Iran Seeking Vengeance On Israel Boosts Oil, Weekly Gain Exceeds 4%

by Ship & Bunker News Team
Friday April 5, 2024

Sabre rattling from Iran was said to have contributed to Friday's modest rise in oil prices, while signs of a robust U.S. economy stoked concerns that central banks would continue to delay lowering interest rates. 

Brent settled up 52 cents at $91.17 per barrel, while West Texas Intermediate settled up 32 cents at $86.91 per barrel; both benchmarks were on track for a weekly rise of over 4 percent.

Analysts on Friday debated what course of retaliation Iran could take for an Israel strike in Damascus on Monday that killed two of its generals and five military advisors; but they agreed that any retaliation had the potential to broaden hostilities in the Middle East - and disrupt crude movement.

Meanwhile, U.S. officials were reportedly on alert to see if Iran-backed proxies would attack American. troops in Iraq and Syria.

Bjarne Schieldrop, chief commodities analyst at SEB AB, said, "The market now knows that some kind of retaliation from Iran will likely come — but it doesn't know when and where and what — and that creates a great discomfort and nervousness."

Meanwhile, government data revealed that U.S. job growth soared far higher than expected in March amid a steady increase in wages; however, analysts worried that the 303,000 job gain, which bolstered oil demand, could also delay interest rate cuts by the U.S. Federal Reserve later this year.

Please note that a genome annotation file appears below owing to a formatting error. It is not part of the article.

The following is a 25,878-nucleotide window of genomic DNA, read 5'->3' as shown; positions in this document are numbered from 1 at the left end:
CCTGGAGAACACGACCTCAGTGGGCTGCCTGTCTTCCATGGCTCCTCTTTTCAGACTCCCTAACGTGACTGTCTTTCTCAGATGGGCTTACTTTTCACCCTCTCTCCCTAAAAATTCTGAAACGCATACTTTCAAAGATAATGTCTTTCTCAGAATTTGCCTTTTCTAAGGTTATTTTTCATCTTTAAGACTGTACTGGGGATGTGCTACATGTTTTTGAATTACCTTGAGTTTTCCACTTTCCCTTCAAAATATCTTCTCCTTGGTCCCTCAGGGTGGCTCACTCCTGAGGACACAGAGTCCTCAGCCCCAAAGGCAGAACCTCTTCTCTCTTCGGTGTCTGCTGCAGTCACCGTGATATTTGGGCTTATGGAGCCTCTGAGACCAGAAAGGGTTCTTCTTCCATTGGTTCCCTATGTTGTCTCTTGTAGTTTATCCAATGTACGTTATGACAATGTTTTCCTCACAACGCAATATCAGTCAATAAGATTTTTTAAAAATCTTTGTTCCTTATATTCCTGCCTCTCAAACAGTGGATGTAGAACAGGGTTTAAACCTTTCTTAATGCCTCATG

In other oil news on Friday, Bloomberg maintained its stance that despite choppy trading, the global oil market "has gone from languid to lively in the space of a few weeks," driven by supply constraints and robust demand.

The news agency also noted that "The spread between the nearest two December contracts, a favored trade for speculators, is back to the widest since October; that represents increasing confidence in a tight market, something that's also supported by firmness in pricing signals at the key U.S. hub in Cushing, Oklahoma."

For its part, JPMorgan Chase & Co. said Brent has a chance to reach $100 per barrel this year if Russia's decision to cut production isn't balanced out by other measures.